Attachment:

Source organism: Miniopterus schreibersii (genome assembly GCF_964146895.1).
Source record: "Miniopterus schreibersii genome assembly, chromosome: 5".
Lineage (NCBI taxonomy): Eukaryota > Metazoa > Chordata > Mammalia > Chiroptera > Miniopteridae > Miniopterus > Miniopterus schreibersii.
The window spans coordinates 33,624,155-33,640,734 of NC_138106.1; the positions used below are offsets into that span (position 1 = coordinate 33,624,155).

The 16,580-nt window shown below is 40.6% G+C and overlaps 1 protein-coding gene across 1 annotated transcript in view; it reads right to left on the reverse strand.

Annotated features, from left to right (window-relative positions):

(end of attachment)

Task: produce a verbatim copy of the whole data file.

Source organism: Miniopterus schreibersii (genome assembly GCF_964146895.1).
Source record: "Miniopterus schreibersii genome assembly, chromosome: 5".
Lineage (NCBI taxonomy): Eukaryota > Metazoa > Chordata > Mammalia > Chiroptera > Miniopteridae > Miniopterus > Miniopterus schreibersii.
The window spans coordinates 33,624,155-33,640,734 of NC_138106.1; the positions used below are offsets into that span (position 1 = coordinate 33,624,155).

The 16,580-nt window shown below is 40.6% G+C and overlaps 1 protein-coding gene across 1 annotated transcript in view; it reads right to left on the reverse strand.

Annotated features, from left to right (window-relative positions):